In the comments, Isaac argued that we’ll never get to scale unless universities play a bigger role in education entrepreneurship.

I responded with some skepticism, saying that most university departments aren’t good at fostering this kind of work, and that education departments were probably near the bottom.


Danielle Fong seems to believe that the university model may be changing to include more investing and entrepreneurship.

In certain fields, such as computers and biomedical, this is already partly the case, though I’ve heard that IP issues and cultural norms often get in the way.

But, presumably, there is enough money and prestige at stake to incentivize these universities (and their respective departments) to figure it out.

Unfortunately, I’m not sure that this is the case with education departments.


That being said, Rick Hess recently had a piece arguing that education departments could be reformed via four strategies: (1) launching campus organizations where junior faculty and grad students can partner to alter the future direction of the school (2) endow faculty chairs and programs in innovative substantive areas (3) create new centers outside of existing graduate programs (4) create new graduate programs.


In the spirit of hope, here’s some potential ideas:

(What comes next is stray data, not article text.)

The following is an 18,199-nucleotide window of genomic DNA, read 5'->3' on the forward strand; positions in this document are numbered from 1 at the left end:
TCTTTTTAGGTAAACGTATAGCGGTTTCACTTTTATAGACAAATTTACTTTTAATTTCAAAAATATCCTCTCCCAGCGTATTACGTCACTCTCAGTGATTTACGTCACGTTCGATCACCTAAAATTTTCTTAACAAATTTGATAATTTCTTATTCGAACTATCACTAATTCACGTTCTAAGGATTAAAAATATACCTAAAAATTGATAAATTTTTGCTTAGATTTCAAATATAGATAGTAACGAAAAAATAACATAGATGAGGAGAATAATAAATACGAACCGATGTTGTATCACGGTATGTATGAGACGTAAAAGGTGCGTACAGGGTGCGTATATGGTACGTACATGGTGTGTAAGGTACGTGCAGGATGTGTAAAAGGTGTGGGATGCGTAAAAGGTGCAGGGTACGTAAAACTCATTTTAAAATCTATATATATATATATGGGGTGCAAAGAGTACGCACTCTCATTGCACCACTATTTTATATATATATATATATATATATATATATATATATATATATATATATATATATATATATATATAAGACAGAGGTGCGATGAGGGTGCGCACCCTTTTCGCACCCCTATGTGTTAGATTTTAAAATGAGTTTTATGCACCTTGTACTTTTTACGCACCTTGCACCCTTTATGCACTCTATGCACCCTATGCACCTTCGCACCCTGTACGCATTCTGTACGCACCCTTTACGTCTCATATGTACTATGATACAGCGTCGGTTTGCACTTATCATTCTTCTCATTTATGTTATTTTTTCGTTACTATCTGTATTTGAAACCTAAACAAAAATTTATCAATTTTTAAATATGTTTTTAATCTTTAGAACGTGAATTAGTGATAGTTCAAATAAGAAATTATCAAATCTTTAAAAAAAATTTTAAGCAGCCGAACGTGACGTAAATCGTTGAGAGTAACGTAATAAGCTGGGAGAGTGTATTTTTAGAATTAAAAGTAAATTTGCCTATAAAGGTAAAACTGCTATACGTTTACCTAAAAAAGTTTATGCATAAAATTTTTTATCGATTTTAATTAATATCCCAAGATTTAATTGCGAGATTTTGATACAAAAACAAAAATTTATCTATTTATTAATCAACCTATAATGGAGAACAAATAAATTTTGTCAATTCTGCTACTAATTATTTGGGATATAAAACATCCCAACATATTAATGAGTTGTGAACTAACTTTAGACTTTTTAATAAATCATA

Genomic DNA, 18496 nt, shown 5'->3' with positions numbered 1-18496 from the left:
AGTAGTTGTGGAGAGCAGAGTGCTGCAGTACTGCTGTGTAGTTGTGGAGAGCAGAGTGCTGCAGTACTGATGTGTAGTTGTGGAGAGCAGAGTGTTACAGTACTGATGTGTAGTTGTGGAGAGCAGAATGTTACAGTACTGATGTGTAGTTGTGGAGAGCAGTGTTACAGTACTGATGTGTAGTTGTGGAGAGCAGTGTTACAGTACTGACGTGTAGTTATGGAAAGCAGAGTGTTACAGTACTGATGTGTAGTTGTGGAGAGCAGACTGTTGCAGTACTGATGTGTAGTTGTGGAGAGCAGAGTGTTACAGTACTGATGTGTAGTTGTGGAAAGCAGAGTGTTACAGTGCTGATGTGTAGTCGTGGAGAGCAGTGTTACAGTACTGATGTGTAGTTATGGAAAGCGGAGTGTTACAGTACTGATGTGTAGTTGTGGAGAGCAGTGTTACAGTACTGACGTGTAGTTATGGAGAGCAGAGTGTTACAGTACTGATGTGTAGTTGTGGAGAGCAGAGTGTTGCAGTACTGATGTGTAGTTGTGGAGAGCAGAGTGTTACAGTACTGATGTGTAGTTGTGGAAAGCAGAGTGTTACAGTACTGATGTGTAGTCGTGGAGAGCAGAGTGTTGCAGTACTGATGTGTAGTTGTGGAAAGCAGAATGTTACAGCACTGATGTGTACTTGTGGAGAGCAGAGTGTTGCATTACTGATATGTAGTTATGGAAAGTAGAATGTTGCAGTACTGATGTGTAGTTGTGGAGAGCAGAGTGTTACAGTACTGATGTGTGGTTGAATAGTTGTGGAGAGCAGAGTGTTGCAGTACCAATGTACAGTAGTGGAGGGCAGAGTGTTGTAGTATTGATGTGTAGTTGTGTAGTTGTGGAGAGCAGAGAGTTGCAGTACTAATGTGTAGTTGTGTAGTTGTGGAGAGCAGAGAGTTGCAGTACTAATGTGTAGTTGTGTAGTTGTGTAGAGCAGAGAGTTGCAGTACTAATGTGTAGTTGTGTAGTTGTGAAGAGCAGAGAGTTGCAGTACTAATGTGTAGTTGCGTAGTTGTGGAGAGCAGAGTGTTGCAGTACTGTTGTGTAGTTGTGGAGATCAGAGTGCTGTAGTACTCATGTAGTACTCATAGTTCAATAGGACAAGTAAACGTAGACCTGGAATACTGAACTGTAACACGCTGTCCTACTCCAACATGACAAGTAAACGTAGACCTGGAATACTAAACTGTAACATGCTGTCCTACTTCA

1. Create a center for charter school development that is a co-creation of an education school and a business school. I’d locate it somewhere in the midwest, which has a large amount of charter schools but has struggled with quality. The center’s funding would be contingent on launching three successful charter schools a year. After five years, if the schools weren’t performing, the center would close.

2. Endow a “new school development” chair at a prestigious education school. The requirements for the chair would be: you have to serve a three year appointment; you’ve had to previously been on the management team or board of directors at high-performing CMO; you have to teach one class on the mechanics of launching and scaling charter networks; the funding for the chair is contingent university graduates launching one CMO every year.

3. Create a center for charter school research and design. The center would have a twofold mission: first, if would seek to study existing charter schools to determine which models were most effective; second, it would have an innovation arm that worked on new school design.

4. Go to a university without an education school and create one that is solely focused on educational entrepreneurship: researching it, participating in it, etc. Ideally, narrowing its mission to this core area would keep the department away from much of the low impact research that education schools currently spent time on.


In a world of limited philanthropy, I’m not sure this is where I’d spend my money. But, if I were going to invest in education schools, I might play around with these ideas.

That being said, I have no ideas if these ideas would work. I don’t have a lot of expertise in how to create great university based programs.

Unfortunately, at many education schools, the current bar is so low that it would be difficult to do any worse.